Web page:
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Author Topic: Whats in your INCH Bag?  (Read 8638 times)

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graynomad

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Re: Whats in your INCH Bag?
« Reply #15 on: January 26, 2016, 11:06:42 pm »

Yikes, no way I could carry 80+kgs. Mind you nobody should really as it will bugger your back and knees, you must be a big lad Trapper.

That said I can walk indefinitely (well 2 weeks is the longest I've done) with about 25kgs. I reckon it would be easy to stay out for a month or so if you can find water. After that better have a cache, a BOL, know how to hunt, or be ready to retake your compound.

My missus is an entirely different story, so point taken about that.
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doomsdayprepper4570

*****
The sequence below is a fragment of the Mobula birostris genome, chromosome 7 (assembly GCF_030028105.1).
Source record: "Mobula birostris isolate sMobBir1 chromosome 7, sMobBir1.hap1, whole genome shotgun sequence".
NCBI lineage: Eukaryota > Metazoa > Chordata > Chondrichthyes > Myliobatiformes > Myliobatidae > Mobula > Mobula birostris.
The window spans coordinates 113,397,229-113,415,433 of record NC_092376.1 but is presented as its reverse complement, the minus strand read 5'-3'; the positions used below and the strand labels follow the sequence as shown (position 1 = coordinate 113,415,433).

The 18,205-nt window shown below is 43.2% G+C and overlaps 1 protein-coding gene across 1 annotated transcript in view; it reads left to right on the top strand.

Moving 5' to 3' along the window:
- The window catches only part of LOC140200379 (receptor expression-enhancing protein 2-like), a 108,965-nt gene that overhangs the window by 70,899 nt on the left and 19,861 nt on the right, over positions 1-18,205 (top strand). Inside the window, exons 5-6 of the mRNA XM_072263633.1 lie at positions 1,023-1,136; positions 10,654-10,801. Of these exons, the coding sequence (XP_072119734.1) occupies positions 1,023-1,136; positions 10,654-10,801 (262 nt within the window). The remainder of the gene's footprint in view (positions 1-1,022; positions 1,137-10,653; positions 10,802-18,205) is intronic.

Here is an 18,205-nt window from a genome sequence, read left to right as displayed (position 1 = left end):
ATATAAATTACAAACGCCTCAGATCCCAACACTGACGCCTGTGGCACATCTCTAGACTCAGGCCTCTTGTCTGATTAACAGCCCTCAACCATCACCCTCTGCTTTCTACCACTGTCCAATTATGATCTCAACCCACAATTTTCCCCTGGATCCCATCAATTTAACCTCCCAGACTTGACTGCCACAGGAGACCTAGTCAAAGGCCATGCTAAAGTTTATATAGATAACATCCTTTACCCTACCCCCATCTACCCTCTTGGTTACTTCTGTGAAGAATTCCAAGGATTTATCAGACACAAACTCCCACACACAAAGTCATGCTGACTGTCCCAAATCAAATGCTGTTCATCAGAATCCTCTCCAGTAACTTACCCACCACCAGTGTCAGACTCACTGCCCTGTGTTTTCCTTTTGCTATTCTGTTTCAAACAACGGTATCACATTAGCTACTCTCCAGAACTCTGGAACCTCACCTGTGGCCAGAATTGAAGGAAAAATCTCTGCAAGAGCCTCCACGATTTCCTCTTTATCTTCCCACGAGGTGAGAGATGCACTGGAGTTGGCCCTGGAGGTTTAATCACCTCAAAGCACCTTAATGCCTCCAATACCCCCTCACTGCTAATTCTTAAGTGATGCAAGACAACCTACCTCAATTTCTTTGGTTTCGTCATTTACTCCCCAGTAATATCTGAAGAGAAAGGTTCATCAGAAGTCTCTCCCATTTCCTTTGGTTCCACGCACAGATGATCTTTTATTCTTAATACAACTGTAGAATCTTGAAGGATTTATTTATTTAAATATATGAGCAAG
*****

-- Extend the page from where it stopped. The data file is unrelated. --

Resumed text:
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Re: Whats in your INCH Bag?
« Reply #16 on: January 27, 2016, 07:21:06 am »

Lol, That 83 kgs would be my wife and almost the 2 kids!
Most regular/ex-regular soldiers have buggered hips, knees, shoulders and ankles and it is mostly caused
by the extreme amount of weight they have been made to carry around on their backs.
I have a mate who was the radio lance jack and his carry load was even worse!
Moving around the country side with a family is not something I want to think about especially while on foot.
Just keep enough gear in backpacks for a couple of days and make it light enough that wife and kids can haul just
the featherweight stuff.
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OzHippy

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Re: Whats in your INCH Bag?
« Reply #17 on: January 27, 2016, 07:24:03 am »

Depending on the terrain, historically fleeing people used wheelbarrows, shopping carts, hand carts to move goods.  I was thinking of getting some short sturdy BMX bicycle wheels to put an back and drag the weight. Even if you have to dismantle and carry over tough terrain in two of three trips.  A quick google search and found great images and a prepper site talking about man powered vehicles.  Can put your not so fit family member on the back - less work than digging the 6 foot hole!!!!!